This article outlines the results of a comprehensive examination of learning outcomes of 475 academic programs within 72 academic accrediting organizations in regard to student leadership development.
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157. Siemens, G., & Long, P. 2011. Penetrating the fog: Analytics in learning and education.
This article helps explain the role that analytics can play in higher education and learning outcomes; especially the ways in which analytics can serve educators to improve teaching techniques and student learning. In addition, the article also touches upon how analytics can help administrators deal with the problems of resource allocation and improve the quality of education in tumultuous economic times.
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158. Smith, B. P. 2007. Student ratings of teaching effectiveness: An analysis of end-of-course faculty evaluations .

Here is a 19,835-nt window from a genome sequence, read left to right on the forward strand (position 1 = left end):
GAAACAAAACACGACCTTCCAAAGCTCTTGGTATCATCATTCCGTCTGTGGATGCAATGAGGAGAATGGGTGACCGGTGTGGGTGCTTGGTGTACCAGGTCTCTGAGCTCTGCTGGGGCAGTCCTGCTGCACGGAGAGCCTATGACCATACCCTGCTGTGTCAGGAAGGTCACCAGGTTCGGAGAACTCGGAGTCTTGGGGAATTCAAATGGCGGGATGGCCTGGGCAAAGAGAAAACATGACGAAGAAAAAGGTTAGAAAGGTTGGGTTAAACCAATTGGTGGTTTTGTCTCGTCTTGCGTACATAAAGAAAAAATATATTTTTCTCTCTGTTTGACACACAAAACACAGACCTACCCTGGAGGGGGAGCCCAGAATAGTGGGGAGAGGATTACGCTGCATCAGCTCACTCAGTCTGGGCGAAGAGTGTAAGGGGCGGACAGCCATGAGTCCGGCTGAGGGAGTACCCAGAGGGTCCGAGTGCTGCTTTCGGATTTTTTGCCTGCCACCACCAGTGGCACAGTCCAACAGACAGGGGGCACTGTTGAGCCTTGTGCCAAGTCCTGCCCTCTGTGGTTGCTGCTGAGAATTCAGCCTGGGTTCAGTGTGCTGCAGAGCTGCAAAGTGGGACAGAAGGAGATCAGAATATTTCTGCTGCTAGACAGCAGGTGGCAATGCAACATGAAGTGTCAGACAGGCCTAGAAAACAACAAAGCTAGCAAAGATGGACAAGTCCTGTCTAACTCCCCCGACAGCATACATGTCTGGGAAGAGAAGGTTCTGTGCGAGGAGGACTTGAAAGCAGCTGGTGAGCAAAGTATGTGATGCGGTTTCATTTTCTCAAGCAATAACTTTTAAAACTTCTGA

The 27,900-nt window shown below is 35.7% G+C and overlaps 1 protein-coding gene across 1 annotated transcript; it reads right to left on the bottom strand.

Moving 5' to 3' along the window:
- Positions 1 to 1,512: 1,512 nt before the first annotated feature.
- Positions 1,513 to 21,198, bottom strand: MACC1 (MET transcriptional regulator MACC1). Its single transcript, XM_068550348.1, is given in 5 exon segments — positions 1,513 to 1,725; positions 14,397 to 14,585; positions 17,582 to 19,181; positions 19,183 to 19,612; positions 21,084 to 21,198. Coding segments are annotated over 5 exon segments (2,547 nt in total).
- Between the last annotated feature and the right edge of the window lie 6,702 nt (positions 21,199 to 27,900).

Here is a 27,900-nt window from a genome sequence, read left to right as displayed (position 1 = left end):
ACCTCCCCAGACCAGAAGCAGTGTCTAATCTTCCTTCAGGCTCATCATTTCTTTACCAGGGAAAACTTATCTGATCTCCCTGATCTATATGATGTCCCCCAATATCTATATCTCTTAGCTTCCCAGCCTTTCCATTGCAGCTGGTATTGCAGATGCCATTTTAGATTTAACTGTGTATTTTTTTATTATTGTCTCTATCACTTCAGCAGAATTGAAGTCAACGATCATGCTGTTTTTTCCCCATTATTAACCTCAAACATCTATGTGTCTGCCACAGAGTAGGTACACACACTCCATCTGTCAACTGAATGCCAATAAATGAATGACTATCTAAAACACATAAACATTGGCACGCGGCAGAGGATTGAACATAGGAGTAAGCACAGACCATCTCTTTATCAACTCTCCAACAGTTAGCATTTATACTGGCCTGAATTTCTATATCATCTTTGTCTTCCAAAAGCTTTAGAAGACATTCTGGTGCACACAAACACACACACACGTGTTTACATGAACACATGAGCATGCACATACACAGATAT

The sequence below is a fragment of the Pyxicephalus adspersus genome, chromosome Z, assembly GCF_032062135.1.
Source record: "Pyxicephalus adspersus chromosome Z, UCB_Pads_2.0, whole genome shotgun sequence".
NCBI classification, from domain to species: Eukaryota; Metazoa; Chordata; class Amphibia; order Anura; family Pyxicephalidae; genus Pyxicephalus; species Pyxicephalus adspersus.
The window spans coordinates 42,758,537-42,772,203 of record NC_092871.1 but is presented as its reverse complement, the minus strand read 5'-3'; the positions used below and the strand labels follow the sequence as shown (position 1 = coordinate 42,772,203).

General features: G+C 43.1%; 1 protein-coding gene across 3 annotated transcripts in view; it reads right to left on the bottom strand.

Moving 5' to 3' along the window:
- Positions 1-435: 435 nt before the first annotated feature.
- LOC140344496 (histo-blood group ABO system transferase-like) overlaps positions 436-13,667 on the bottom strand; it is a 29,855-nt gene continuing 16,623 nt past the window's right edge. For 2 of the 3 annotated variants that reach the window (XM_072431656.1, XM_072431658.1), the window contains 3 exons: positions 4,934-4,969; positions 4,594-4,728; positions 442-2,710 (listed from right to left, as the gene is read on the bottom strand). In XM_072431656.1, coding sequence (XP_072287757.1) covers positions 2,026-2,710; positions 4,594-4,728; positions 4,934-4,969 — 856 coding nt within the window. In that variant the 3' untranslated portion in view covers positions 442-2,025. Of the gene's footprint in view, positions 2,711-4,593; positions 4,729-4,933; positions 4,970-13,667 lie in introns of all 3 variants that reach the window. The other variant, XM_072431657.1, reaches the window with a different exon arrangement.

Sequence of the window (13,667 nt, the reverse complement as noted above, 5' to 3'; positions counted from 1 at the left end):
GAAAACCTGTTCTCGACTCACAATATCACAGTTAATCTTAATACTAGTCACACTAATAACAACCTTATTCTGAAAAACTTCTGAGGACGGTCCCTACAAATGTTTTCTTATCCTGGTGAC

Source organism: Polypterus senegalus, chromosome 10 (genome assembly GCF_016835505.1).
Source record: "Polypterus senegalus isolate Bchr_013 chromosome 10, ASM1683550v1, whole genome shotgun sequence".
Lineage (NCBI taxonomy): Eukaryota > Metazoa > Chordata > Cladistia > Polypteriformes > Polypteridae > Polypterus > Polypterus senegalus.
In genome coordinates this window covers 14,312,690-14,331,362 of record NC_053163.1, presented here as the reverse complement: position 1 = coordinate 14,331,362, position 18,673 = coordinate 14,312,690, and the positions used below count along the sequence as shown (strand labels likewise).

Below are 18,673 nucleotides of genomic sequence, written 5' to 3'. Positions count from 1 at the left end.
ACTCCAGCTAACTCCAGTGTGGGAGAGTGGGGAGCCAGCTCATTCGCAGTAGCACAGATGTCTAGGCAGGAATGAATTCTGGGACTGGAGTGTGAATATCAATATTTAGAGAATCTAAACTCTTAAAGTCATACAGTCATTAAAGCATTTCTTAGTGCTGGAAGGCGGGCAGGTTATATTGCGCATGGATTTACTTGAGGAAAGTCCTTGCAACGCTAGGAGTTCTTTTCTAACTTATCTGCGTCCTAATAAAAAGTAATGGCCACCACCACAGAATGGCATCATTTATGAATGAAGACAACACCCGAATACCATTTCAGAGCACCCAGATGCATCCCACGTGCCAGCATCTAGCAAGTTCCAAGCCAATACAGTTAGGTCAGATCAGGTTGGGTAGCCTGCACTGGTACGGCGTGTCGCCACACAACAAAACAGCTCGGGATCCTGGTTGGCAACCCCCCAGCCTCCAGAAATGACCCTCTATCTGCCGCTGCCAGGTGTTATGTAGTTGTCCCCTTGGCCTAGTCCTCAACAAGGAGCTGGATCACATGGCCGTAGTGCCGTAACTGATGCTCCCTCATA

The purpose of this study was to describe student ratings of teaching effectiveness for faculty in the College of Education (COE) at a Research I institution in the Southern United States.
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159. Southern Education Foundation. Advancing Excellence, Enhancing Equity: Making the Case for Assessment at Minority-Service Institutions..
This publication from the Southern Education Foundation offers practical steps for initiating assessment programs at minority-serving institutions.
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160. Southern Education Foundation. Advancing Excellence, Enhancing Equity: Making the Case for Assessment at Minority-Serving Institutions.
This brief considers practical and effective ways to improve student success and assessment at minority-serving institutions.
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161. Spurlin, J., Rajala, S., Lavelle, J. 2008. Designing better engineering education through assessment: A practical resource for faculty and department chairs on using assessment and ABET criteria to improve student learning.
This book is written for engineering faculty and department chairs as a practical guide to improving the assessment processes for undergraduate and graduate engineering education in the service of improved student learning. It is written by engineering faculty and assessment professionals who have many years of experience in assessment of engineering education and of working with engineering faculty.